Comparing individual and group intervention for psychological adjustment in people with multiple sclerosis: a feasibility randomised controlled trial Academic Article uri icon


  • Objective: To modify a published group intervention for adjustment to multiple sclerosis (MS) to suit an individual format, and to assess the feasibility of a randomised controlled trial (RCT) to compare individual and group intervention for people with multiple sclerosis and low mood. Design: Feasibility randomised controlled trial. Setting: Participants were recruited through healthcare professionals at a hospital-based multiple sclerosis service and the MS Society. Subjects: People with multiple sclerosis. Interventions: Adjustment to multiple sclerosis in individual or group delivery format. Main measures: Participants completed mood and quality of life assessments at baseline and at four-month follow-up. Measures of feasibility included: recruitment rate, acceptability of randomisation and the intervention (content and format), and whether the intervention could be adapted for individual delivery. Participants were screened for inclusion using the General Health Questionnaire-12 and Hospital Anxiety and Depression Scale, and were randomly allocated to receive either individual or group intervention, with the same content. Results: Twenty-one participants were recruited (mean age 48.5 years, SD 10.5) and were randomly allocated to individual ( n=11) or group ( n=10) intervention. Of those offered individual treatment, nine (82%) completed all six sessions. Of those allocated to group intervention, two (20%) attended all six sessions and three (30%) attended five sessions. There were no statistically significant differences between the groups on the outcome measures of mood and quality of life. Conclusions: The intervention could be provided on an individual basis and the trial design was feasible. There were lower attendance rates at group sessions compared to individual sessions.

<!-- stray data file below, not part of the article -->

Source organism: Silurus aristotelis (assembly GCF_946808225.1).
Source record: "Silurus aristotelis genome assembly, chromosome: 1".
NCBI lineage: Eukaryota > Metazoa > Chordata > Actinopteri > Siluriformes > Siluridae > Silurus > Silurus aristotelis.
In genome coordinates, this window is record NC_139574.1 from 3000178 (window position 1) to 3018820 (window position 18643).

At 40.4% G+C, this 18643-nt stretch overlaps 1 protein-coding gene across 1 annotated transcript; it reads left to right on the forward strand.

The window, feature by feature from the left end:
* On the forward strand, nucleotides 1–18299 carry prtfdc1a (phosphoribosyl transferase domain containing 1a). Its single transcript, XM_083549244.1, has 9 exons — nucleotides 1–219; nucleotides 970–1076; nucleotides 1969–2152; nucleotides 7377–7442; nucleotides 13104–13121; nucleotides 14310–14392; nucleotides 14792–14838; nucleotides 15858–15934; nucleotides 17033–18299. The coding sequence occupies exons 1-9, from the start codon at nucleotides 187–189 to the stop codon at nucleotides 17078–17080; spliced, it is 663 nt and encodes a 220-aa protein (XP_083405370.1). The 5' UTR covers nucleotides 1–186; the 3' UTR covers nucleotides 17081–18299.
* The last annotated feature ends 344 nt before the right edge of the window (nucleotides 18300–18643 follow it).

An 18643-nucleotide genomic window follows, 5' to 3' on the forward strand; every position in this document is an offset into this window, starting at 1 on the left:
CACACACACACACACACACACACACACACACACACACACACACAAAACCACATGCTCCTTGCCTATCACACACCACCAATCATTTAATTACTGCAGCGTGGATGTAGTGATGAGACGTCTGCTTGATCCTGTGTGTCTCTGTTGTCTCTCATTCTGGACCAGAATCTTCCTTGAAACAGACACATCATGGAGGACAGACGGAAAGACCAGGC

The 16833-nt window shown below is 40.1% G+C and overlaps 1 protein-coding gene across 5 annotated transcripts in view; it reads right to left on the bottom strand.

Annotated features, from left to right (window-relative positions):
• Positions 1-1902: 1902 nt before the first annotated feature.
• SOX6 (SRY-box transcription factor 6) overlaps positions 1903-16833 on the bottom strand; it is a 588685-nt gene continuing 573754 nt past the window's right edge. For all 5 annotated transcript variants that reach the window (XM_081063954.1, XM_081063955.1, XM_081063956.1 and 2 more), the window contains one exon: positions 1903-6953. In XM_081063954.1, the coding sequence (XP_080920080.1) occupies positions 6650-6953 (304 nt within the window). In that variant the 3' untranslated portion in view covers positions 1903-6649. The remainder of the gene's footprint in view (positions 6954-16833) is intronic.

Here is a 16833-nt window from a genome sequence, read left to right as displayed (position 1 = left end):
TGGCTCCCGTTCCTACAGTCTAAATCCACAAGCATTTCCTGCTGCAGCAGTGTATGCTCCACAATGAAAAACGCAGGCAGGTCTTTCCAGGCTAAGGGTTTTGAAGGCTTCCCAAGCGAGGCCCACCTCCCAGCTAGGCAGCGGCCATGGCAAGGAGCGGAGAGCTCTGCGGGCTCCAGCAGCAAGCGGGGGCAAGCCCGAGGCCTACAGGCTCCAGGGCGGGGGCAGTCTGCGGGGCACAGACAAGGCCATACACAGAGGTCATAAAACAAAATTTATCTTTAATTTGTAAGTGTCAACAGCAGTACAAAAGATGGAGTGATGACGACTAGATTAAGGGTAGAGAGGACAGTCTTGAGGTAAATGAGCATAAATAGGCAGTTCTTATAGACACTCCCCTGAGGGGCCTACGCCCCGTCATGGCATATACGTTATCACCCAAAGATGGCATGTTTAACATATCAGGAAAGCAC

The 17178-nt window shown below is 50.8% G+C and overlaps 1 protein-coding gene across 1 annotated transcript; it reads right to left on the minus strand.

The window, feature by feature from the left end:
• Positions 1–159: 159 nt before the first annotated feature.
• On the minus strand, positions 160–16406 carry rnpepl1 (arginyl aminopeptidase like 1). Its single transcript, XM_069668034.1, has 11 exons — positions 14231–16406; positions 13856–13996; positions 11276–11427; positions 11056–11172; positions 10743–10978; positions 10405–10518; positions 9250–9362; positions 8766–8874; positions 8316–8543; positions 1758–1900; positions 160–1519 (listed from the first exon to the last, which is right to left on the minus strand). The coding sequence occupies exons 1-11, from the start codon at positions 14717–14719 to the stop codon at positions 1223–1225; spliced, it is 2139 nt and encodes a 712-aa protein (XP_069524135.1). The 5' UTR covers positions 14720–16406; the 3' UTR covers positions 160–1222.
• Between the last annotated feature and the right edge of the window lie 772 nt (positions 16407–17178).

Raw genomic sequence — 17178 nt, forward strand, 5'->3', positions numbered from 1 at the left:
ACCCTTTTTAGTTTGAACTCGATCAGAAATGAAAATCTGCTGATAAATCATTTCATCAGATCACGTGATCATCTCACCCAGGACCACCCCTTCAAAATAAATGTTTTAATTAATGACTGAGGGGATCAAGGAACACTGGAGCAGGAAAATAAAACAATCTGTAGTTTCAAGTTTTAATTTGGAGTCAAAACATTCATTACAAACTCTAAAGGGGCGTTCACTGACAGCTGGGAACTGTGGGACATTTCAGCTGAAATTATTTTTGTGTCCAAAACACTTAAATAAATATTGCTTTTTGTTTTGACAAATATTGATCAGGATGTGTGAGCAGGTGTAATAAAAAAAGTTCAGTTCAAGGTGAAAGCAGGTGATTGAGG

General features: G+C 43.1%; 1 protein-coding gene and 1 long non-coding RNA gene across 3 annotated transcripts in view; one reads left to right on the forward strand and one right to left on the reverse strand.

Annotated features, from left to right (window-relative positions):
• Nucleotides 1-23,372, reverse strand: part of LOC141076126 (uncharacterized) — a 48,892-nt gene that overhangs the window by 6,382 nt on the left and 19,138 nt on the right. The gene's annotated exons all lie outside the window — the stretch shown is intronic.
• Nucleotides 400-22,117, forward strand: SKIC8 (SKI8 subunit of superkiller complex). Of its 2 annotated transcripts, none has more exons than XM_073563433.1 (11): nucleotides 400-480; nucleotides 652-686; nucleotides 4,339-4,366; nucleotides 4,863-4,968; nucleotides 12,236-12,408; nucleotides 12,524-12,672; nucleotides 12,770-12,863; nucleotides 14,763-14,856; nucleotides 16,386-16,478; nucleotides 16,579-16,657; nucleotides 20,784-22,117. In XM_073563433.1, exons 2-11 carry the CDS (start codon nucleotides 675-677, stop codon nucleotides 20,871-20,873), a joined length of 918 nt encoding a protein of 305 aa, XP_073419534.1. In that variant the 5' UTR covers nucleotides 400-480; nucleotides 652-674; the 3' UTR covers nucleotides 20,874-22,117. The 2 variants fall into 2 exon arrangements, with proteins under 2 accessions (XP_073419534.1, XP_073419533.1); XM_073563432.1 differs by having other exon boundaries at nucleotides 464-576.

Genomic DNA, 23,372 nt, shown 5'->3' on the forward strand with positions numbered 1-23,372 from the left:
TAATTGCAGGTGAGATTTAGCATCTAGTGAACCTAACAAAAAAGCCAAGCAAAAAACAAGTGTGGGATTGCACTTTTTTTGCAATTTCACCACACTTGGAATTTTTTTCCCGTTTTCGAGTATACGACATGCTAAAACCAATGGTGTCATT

publication date

  • 2016